Alvaro Colom, a Social democratic businessman, won Sunday’s presidential vote in Guatemala, but failed to obtain the 50 percent needed to become elected in the first round. With 95 percent of the votes counted, Alvaro Colom led the pack of candidates with 28 percent, followed by retired general Otto Perez Molina with 24 percent.
As per their campaigns, Colom believes that the main issue in today’s Guatemala is poverty, as Perez Molina proposed an iron fist to curb crime surge in the Central American nation. The results showed a crushing defeat for Rigoberta Menchu, who won the 1992 Nobel Peace Prize for her indigenous rights activism and who trailed far behind with just three percent of the vote.
In fact, both issues worry the 13 million of Guatemalans, who believe that poverty and insecurity are connected. Almost 80 percent of the Guatemalan population lives in poverty, so the young people faces two options: they either try emigrate to the United States through the Mexican border or join the Maras, gang bandits involved in drug trafficking.
Still, violence was a key issue in the election in Guatemala where 6,000 murders were reported last year. Perez Molina pledged to take a tough line against street gangs, drug dealers and other common criminals. The retired general wants to deploy the army, double the size of the police force and bring back the death penalty to combat street violence. Colom has said he would clean up the notoriously corrupt police force and the justice system, which many consider slow and ineffective.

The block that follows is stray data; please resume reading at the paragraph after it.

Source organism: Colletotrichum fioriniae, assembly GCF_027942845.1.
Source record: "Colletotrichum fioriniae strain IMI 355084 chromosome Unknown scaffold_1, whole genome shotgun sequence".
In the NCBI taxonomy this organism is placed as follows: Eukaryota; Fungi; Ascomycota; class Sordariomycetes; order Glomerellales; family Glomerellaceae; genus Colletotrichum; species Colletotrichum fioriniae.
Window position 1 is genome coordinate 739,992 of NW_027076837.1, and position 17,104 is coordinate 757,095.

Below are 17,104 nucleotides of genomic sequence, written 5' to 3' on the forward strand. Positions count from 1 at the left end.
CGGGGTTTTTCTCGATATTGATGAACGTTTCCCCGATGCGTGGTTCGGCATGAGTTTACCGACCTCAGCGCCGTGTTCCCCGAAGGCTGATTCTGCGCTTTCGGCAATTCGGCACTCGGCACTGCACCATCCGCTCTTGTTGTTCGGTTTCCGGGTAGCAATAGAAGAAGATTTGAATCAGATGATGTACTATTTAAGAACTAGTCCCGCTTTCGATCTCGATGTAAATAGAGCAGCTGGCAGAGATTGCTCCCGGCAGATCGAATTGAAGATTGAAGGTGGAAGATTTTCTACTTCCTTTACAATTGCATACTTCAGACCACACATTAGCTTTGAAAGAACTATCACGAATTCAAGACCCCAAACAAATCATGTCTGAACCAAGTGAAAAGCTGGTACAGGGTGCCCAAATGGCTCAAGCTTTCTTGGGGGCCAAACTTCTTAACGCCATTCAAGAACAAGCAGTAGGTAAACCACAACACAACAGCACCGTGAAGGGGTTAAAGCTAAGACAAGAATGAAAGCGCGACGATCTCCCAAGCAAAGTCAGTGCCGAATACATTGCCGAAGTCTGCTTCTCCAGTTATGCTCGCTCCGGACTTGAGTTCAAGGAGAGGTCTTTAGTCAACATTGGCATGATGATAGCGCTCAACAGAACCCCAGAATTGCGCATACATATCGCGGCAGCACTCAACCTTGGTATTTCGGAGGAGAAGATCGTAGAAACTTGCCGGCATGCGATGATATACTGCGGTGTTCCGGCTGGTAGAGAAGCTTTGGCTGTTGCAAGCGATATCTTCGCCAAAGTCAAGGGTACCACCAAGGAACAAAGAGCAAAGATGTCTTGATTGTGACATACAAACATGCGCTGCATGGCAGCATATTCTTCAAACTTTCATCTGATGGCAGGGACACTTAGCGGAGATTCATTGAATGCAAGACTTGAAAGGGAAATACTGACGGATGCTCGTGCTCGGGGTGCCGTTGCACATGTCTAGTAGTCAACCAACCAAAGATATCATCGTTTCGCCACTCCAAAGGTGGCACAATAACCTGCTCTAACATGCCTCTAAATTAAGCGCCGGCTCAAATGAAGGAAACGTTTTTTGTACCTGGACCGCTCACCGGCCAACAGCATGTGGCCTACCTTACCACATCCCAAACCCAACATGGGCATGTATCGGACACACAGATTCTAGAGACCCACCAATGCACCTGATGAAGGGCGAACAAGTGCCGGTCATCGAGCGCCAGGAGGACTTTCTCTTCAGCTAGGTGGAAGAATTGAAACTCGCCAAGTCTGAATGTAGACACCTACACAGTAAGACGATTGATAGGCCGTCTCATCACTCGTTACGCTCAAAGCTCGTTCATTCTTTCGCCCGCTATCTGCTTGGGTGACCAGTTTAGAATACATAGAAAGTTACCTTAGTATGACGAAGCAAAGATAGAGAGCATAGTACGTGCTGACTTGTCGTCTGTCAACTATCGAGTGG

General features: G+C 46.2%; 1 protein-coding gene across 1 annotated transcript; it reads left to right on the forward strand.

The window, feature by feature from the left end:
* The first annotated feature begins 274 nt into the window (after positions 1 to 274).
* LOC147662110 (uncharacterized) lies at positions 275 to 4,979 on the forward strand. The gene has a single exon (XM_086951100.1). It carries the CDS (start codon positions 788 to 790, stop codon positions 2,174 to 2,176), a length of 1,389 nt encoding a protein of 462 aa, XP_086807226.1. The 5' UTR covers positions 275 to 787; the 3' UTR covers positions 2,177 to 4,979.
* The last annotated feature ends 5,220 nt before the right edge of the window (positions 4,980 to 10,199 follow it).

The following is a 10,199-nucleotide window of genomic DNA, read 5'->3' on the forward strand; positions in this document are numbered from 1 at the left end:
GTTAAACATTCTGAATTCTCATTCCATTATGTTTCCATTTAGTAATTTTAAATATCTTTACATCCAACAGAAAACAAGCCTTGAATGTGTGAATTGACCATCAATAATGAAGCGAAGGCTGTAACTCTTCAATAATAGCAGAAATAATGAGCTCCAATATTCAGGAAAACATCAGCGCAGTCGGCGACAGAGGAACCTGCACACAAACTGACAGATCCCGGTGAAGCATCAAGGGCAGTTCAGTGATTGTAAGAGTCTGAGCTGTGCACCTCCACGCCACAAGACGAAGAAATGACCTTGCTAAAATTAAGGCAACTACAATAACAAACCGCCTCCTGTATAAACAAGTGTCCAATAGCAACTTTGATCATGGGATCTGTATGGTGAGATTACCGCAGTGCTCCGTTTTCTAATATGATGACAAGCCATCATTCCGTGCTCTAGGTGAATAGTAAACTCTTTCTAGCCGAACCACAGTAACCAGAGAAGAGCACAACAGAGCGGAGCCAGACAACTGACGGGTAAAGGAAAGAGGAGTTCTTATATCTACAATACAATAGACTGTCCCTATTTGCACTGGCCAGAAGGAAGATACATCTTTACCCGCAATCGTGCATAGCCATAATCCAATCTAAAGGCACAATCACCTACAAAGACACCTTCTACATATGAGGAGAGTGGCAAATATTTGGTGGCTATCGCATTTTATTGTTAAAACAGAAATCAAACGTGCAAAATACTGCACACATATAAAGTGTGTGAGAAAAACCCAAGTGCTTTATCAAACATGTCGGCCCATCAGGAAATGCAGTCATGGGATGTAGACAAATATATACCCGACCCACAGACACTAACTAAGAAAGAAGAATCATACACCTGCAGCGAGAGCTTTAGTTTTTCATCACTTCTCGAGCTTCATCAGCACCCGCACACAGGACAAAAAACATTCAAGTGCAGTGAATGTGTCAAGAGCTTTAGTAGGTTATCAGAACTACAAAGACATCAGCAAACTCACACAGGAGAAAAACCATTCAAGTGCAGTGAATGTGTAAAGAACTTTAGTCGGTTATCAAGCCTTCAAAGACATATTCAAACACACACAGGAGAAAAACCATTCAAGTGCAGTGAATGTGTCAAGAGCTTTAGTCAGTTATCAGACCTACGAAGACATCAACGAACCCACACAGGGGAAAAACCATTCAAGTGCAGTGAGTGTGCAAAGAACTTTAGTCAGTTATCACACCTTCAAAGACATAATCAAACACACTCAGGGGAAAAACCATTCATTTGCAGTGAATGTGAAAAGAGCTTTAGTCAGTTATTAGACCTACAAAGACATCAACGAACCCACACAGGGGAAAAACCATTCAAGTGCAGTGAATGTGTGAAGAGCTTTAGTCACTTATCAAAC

"Let us not return to an era of blood and terror," Colom said in his final campaign rally, in a jab at his rival, whose credentials include stints in the 1990s at the head of military intelligence and a now-disbanded elite army corps blamed for executions of political opponents. Perez Molina, 56, who signed the 1996 peace accords, retired from the army in 2000 and later won a congressional seat.
According to electoral authorities as much as 29,300 candidates took part of the vote, which also elected members of Congress, governors, mayors and other posts. The hole process costed almost $ 100 million, a high number according to Latin American standards.
In contrast with the political violence that left about 50 dead in the run-up to the vote, electoral observers hailed what they said was generally calm balloting and authorities said there were some isolated problems.Officials reported one incident in eastern Guatemala, where security forces fired tear gas at protesters who burned ballots to protest what they claimed was electoral fraud.
Almost six million people were eligible to participate in Sunday's elections. Among the candidates for the 158-seat unicameral congress was former dictator and Efrain Rios Montt, who has been accused of human rights violations during his 1982-1983 rule.